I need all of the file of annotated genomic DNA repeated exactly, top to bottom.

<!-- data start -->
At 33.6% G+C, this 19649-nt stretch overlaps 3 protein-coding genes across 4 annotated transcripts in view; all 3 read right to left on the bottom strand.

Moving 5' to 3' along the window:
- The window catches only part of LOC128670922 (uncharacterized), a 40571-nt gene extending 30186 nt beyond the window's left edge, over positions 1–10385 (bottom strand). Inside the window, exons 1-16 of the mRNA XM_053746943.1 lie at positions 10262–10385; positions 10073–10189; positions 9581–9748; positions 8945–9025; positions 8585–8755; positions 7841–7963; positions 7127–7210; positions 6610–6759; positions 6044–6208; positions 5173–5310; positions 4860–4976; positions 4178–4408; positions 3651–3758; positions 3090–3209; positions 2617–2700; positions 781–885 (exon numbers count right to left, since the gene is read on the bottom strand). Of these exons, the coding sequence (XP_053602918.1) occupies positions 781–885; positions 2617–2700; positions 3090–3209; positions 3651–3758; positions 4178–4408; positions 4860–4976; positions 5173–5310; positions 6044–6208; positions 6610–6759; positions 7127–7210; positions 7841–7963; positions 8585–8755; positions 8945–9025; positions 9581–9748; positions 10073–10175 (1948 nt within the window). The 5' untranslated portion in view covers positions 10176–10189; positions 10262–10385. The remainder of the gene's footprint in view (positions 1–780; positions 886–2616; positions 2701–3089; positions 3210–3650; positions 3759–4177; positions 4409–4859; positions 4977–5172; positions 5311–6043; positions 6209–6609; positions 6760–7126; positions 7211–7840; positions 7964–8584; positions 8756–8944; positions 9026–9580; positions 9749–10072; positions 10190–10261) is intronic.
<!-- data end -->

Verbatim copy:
At 33.6% G+C, this 19649-nt stretch overlaps 3 protein-coding genes across 4 annotated transcripts in view; all 3 read right to left on the bottom strand.

Moving 5' to 3' along the window:
- The window catches only part of LOC128670922 (uncharacterized), a 40571-nt gene extending 30186 nt beyond the window's left edge, over positions 1–10385 (bottom strand). Inside the window, exons 1-16 of the mRNA XM_053746943.1 lie at positions 10262–10385; positions 10073–10189; positions 9581–9748; positions 8945–9025; positions 8585–8755; positions 7841–7963; positions 7127–7210; positions 6610–6759; positions 6044–6208; positions 5173–5310; positions 4860–4976; positions 4178–4408; positions 3651–3758; positions 3090–3209; positions 2617–2700; positions 781–885 (exon numbers count right to left, since the gene is read on the bottom strand). Of these exons, the coding sequence (XP_053602918.1) occupies positions 781–885; positions 2617–2700; positions 3090–3209; positions 3651–3758; positions 4178–4408; positions 4860–4976; positions 5173–5310; positions 6044–6208; positions 6610–6759; positions 7127–7210; positions 7841–7963; positions 8585–8755; positions 8945–9025; positions 9581–9748; positions 10073–10175 (1948 nt within the window). The 5' untranslated portion in view covers positions 10176–10189; positions 10262–10385. The remainder of the gene's footprint in view (positions 1–780; positions 886–2616; positions 2701–3089; positions 3210–3650; positions 3759–4177; positions 4409–4859; positions 4977–5172; positions 5311–6043; positions 6209–6609; positions 6760–7126; positions 7211–7840; positions 7964–8584; positions 8756–8944; positions 9026–9580; positions 9749–10072; positions 10190–10261) is intronic.